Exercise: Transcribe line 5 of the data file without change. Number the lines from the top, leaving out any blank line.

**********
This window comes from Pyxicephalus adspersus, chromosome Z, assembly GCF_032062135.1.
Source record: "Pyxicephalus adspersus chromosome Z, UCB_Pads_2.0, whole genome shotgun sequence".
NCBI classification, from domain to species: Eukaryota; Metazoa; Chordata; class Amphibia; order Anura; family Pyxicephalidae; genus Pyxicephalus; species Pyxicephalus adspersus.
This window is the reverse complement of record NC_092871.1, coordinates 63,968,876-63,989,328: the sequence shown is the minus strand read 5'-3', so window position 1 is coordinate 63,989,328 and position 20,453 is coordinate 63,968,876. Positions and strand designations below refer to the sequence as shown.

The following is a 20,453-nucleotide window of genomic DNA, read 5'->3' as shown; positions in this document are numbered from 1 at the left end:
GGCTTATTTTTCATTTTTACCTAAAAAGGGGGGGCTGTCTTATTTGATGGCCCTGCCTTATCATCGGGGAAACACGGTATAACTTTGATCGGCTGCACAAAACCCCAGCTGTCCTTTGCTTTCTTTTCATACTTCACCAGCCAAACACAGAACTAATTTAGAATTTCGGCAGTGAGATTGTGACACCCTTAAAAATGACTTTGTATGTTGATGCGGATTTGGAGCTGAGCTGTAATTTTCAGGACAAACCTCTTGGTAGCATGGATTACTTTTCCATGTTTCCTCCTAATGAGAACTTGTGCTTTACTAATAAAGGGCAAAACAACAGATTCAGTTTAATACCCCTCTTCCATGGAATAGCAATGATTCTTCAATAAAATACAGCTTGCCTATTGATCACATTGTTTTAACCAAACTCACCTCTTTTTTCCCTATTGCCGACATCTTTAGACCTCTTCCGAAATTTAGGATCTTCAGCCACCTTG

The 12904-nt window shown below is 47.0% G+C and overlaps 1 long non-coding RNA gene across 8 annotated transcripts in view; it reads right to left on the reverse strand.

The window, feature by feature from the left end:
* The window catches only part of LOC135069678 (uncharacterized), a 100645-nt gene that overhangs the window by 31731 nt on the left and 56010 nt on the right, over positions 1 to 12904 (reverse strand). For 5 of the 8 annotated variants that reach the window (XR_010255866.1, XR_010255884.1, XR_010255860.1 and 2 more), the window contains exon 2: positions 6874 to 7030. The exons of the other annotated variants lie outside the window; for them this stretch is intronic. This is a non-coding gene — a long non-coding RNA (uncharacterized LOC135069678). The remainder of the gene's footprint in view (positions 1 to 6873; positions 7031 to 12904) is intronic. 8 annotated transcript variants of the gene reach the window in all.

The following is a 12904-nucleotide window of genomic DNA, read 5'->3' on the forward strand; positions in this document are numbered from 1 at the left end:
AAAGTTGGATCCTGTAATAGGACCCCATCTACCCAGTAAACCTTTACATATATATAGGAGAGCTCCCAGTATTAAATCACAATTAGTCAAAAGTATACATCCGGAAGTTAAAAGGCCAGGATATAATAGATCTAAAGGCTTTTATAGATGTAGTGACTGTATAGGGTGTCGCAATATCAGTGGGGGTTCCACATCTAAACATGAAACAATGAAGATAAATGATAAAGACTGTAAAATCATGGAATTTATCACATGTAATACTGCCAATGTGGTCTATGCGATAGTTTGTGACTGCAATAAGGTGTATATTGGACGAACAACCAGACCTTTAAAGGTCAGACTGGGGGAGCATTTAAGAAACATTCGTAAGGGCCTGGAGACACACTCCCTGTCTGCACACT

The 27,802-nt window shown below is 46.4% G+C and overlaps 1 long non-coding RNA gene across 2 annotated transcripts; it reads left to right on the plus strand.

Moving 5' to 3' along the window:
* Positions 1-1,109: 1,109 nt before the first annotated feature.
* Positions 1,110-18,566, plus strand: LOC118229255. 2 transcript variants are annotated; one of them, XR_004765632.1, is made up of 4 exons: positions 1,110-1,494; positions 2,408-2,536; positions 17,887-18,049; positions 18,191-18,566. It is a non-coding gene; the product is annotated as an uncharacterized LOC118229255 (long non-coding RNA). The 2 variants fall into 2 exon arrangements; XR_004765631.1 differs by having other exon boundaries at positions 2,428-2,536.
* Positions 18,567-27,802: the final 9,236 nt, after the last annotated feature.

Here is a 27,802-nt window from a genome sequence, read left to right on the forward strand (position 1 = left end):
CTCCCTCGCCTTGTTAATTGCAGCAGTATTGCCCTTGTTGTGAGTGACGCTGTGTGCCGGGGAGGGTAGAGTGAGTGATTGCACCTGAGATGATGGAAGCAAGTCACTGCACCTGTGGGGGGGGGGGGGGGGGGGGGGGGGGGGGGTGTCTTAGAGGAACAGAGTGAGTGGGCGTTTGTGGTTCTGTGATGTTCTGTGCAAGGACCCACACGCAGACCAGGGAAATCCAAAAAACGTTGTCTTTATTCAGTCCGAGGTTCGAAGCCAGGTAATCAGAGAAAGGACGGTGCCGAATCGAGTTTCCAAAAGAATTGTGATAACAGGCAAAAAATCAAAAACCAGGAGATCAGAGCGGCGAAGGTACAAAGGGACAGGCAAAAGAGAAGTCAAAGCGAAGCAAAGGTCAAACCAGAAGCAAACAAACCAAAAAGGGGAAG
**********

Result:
The following is a 20,453-nucleotide window of genomic DNA, read 5'->3' as shown; positions in this document are numbered from 1 at the left end: